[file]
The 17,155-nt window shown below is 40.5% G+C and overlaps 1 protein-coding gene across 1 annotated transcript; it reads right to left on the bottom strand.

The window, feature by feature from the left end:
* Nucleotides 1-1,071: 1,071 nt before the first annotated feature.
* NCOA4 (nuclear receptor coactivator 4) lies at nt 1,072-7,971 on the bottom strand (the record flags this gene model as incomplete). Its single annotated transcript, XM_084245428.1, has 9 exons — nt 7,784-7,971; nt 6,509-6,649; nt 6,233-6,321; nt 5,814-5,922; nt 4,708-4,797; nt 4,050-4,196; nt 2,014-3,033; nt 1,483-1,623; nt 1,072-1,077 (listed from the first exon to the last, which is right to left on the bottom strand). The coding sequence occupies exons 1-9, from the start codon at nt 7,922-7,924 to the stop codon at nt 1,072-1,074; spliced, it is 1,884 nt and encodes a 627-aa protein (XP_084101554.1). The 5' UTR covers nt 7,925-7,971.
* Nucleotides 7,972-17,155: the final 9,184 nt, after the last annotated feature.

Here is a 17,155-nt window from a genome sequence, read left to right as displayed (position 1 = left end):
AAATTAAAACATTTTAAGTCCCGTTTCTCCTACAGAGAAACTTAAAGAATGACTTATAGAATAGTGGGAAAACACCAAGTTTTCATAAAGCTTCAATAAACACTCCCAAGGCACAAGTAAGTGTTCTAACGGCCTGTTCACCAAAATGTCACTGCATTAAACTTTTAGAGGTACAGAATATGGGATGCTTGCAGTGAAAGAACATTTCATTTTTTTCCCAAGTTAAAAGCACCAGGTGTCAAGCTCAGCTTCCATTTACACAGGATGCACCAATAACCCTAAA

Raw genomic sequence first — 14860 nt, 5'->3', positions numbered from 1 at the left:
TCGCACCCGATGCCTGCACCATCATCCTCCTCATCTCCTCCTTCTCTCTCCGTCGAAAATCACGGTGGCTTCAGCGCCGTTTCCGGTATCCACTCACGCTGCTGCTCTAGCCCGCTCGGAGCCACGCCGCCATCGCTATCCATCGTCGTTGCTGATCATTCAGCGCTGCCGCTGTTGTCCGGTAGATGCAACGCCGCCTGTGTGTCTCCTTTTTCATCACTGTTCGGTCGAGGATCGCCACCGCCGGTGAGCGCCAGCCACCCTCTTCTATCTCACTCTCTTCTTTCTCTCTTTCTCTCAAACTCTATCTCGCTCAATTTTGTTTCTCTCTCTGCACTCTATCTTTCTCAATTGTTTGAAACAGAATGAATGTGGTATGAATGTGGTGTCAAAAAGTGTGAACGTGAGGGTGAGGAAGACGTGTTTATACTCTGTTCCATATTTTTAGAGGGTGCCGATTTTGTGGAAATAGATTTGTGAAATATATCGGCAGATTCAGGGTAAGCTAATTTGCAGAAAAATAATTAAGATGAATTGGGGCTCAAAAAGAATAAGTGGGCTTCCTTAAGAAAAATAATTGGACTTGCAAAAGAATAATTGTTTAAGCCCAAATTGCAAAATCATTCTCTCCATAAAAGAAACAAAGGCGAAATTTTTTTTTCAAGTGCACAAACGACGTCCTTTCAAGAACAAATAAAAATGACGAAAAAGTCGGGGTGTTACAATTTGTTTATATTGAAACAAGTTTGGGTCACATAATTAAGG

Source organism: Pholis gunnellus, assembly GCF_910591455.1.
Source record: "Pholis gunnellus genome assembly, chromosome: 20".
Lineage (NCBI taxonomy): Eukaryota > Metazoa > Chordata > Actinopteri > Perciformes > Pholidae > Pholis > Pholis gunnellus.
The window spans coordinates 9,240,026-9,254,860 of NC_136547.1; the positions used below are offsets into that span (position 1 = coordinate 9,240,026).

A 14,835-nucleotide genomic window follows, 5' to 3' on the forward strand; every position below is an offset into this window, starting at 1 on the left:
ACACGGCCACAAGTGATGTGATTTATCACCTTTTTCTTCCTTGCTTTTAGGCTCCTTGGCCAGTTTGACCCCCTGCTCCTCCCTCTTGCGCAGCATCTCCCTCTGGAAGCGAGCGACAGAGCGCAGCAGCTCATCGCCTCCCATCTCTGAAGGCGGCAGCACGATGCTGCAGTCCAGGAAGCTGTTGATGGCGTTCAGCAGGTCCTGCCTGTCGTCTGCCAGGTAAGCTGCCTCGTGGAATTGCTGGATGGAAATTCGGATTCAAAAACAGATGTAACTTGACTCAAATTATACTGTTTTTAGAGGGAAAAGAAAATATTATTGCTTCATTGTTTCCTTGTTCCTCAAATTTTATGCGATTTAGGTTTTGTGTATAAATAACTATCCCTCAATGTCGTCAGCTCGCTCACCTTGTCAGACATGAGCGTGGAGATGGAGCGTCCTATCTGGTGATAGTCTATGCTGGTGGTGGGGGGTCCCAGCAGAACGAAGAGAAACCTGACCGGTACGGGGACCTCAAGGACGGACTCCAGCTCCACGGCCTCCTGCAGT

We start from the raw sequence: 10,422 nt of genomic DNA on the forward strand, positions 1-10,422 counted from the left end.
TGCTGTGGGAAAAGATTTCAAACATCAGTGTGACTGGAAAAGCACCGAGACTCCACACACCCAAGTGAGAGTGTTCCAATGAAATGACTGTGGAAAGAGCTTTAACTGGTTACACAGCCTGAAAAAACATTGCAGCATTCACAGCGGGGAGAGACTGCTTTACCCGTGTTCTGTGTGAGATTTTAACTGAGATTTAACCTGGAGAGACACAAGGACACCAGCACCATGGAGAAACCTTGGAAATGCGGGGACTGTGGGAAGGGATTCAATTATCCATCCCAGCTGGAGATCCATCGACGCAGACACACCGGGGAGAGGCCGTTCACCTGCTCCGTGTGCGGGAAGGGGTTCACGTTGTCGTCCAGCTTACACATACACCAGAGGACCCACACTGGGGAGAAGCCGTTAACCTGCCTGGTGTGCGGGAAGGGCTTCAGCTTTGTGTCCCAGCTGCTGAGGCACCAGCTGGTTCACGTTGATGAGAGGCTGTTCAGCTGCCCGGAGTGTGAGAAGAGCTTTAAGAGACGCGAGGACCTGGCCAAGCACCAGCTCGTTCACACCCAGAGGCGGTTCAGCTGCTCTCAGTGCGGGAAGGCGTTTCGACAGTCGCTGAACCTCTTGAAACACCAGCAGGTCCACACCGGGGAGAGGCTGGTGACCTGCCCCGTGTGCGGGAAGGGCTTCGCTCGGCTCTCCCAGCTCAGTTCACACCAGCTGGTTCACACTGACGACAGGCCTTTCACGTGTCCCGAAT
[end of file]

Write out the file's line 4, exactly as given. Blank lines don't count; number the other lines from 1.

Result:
* NCOA4 (nuclear receptor coactivator 4) lies at nt 1,072-7,971 on the bottom strand (the record flags this gene model as incomplete). Its single annotated transcript, XM_084245428.1, has 9 exons — nt 7,784-7,971; nt 6,509-6,649; nt 6,233-6,321; nt 5,814-5,922; nt 4,708-4,797; nt 4,050-4,196; nt 2,014-3,033; nt 1,483-1,623; nt 1,072-1,077 (listed from the first exon to the last, which is right to left on the bottom strand). The coding sequence occupies exons 1-9, from the start codon at nt 7,922-7,924 to the stop codon at nt 1,072-1,074; spliced, it is 1,884 nt and encodes a 627-aa protein (XP_084101554.1). The 5' UTR covers nt 7,925-7,971.